Robert Griffin III isn’t going to take a snap again for the Redskins this year, but he might get a chance to see one from one of his old teammates.
Walton used to snap for Griffin at Baylor, and will give the Redskins another blocker to choose from for the next two weeks and perhaps beyond.
Walton was a solid player before a broken ankle in 2012, and though the Broncos activated him from the physically unable to perform list, he didn’t play this year. The former third-round pick is worth a look to see if he’s approaching health.
The Ravens have provided a more concrete explanation of what that means. The team announced on Wednesday that he has been fitted with a knee brace, and that he’ll be limited in practice.
While Flacco reportedly didn’t need an MRI to assess potential damage to his knee, it’s obvious that there’s an injury of some sort. And the use of a brace confirms what we all saw on Monday night — the low hit from Lions linebacker DeAndre Levy scared Flacco.
The inability of Flacco to fully prepare for Sunday’s date with the Patriots should give them some concern, too, as the defending Super Bowl champs try to extend a late-season four-game winning streak.
49ers coach Jim Harbaugh said earlier this week that the shoulder injury suffered by fullback Bruce Miller last Sunday “didn’t look good” and the 49ers made a move confirming that assessment on Wednesday.
Miller has been placed on injured reserve, ending a season that saw him become a useful piece of the offense as both a receiver and a blocker. With Michael Crabtree and Mario Manningham back in action, the 49ers will likely miss him more in the latter role in the coming weeks.
When Harbaugh said that Miller’s injury was a serious one, he said that the team would take a look at Owen Marecic, who played for Harbaugh at Stanford, as a replacement but, per Tim Kawakami of the San Jose Mercury News, Marecic chose not to come. Another familiar face will be taking Miller’s roster spot.
The team has re-signed Will Tukuafu, who spent the last two seasons with the 49ers and opened the season on the 53-man roster before being released after the opening week. Tukuafu saw most of his time on the defensive line and special teams, but the team experimented with him as a fullback as well.
Jets wide receiver Santonio Holmes gave up $3.5 million in non-guaranteed salary before the start of this season to avoid getting cut by the Jets and he said Wednesday that he’d be open to another pay cut to stick around for another season.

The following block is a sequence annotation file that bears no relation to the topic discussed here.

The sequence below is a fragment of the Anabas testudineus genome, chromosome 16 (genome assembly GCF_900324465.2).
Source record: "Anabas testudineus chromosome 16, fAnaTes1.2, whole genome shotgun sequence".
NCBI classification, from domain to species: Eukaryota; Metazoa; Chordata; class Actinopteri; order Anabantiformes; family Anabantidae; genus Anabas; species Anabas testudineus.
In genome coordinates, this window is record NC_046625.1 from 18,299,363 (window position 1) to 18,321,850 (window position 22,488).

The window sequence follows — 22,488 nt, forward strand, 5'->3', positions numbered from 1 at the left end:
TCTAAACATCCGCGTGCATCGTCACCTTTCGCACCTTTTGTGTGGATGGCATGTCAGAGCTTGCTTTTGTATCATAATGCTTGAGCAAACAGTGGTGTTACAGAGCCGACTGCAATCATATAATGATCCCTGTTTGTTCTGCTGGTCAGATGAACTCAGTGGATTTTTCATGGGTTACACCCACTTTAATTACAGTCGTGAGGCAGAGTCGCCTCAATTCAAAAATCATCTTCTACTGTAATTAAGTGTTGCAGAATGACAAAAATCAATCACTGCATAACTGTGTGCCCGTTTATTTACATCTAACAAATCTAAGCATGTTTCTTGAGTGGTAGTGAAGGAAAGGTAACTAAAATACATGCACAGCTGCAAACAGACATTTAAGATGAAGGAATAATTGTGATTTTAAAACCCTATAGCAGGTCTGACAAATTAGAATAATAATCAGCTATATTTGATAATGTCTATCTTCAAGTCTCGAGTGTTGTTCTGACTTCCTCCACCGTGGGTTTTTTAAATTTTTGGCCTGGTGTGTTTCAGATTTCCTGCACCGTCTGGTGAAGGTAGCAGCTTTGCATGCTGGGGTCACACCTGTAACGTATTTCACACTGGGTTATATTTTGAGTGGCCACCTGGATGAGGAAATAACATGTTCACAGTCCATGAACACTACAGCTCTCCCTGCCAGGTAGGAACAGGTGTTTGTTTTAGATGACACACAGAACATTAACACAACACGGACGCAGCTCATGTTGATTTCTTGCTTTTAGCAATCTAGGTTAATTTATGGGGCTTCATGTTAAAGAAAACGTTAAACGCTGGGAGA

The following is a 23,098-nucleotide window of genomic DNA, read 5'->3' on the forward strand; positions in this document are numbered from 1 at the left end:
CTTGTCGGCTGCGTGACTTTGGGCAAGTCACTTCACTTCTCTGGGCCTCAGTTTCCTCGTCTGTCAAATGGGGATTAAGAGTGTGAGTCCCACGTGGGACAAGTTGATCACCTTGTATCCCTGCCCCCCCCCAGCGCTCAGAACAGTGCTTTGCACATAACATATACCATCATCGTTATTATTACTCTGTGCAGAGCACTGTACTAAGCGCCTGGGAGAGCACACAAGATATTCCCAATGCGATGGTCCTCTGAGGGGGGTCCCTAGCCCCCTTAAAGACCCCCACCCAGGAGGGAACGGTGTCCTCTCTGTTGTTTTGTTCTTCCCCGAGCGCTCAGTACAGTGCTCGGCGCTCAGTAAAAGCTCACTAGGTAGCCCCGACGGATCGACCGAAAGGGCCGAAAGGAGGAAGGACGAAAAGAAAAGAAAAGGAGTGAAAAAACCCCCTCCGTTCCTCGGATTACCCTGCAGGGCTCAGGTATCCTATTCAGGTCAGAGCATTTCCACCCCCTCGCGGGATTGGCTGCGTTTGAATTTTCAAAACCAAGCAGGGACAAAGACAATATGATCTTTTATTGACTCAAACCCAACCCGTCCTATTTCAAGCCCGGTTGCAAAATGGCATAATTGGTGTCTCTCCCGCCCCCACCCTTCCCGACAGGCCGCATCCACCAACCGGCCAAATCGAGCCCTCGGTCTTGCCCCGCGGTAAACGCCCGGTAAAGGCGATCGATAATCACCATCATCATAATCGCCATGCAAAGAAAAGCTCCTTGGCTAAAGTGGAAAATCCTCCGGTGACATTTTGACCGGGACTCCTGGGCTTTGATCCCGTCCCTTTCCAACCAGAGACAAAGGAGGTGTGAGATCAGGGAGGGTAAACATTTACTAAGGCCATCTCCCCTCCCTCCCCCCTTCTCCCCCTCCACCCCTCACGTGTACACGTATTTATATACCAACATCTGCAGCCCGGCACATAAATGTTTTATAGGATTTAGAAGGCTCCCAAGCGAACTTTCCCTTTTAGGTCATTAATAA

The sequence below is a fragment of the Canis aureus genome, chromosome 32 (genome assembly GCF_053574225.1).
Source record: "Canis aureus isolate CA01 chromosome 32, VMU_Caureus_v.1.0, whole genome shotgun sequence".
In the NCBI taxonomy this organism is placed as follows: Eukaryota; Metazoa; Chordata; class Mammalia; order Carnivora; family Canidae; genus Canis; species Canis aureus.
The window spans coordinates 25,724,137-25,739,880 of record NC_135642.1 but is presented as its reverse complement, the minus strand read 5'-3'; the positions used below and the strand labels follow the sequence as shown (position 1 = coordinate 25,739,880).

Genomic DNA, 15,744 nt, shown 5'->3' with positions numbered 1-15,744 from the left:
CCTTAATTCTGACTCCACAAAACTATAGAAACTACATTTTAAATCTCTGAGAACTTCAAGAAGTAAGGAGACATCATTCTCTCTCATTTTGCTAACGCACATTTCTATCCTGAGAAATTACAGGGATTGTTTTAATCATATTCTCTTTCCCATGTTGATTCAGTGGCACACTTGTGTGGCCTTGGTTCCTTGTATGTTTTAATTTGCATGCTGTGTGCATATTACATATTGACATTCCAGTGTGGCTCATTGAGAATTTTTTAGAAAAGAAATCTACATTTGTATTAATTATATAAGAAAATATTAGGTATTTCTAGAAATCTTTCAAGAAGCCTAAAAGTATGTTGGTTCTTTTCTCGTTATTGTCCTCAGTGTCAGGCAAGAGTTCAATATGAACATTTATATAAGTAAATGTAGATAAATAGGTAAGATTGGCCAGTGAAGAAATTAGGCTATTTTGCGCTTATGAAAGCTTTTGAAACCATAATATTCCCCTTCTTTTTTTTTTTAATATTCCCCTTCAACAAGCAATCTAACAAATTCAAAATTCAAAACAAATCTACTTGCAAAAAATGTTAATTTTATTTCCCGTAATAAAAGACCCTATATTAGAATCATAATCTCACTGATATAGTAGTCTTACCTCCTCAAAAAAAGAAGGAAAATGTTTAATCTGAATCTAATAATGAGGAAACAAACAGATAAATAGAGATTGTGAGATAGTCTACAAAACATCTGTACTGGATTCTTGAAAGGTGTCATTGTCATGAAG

Holmes said that he would do “anything for the team” and that it would “probably not” matter how much of a cut the Jets asked him to swallow because he believes big money follows strong production. There hasn’t been much production this season as Holmes has just 18 catches in nine games this season while missing five games with a hamstring injury. Holmes doesn’t think the injury should be the reason for the pay cut, but reiterated he’s ready to do what the team wants.
“I mean I wouldn’t agree with it, because you can’t do anything about injuries that occur, first time I’ve been injured in my career, but like I said for the team, sacrifices are to be made,” Holmes said, via the New York Daily News.
Holmes has been injured before, he missed most of last season with a Lisfranc injury, but that’s pretty much beside the point. Holmes is set to make $9.25 million next year and his current tune of being all about the team has not been one he’s sung in the past while bashing teammates and other members of the organization. That means the Jets can save themselves both headaches and cap space, two reasons to think that the team will pass on Holmes’ offer while letting him ply his trade elsewhere next year.
Injured Bengals punter Kevin Huber made a surprise visit to the locker room Wednesday, wearing a giant neck brace, but blaming himself for the hit that put him in one.
Huber suffered a broken jaw and a cracked vertebrae after being hit by Steelers linebacker Terence Garvin. He said he’d have surgery to repair his jaw Friday, after it was temporarily wired shut Sunday night. He said his neck should heal without surgery, and he has all his teeth, so he’s got that going for him.
“I’m good. I’m feeling pretty good. The pain’s pretty good, pretty tolerable. It’s more uncomfortable than anything,” Huber said, via Joe Reedy of the Cincinnati Enquirer.
Though the hit was illegal, and the league said a flag should have been thrown for hitting a defenseless player, Huber said he was as upset about punting the ball straight down the middle, allowing Antonio Brown to return it for a touchdown.
“I mean, that was the worst part of everything, it was my fault to begin with,” Huber said.
He said he’s heard from a few sympathetic punters, but hadn’t heard from Garvin and didn’t expect to or need to.
“If some guy would call to apologize for every hit they made, guys would be on the phone all the time,” Huber said. “I’m not expecting any calls.”
Huber was placed on injured reserve, and said there’s no reason he shouldn’t return next year, largely taking the high road.
“There’s not really much I can do about it now,” he said. “Me getting mad and stressed about it is only going to make it harder to get through. It is what it is. It’s part of the game, I know, big hits. Unfortunately I got one of the big hits and I got hurt and I have to deal with it. I’ll be fine. I’ll be back next year. It’s unfortunate and disappointing I can’t be playing right now, going forward in these last couple of games to get into the playoffs. I can get mad all I want, but what’s that going to do?”
Garvin can only hope the league is as forgiving when it’s time for fines to come out, but that’s unlikely.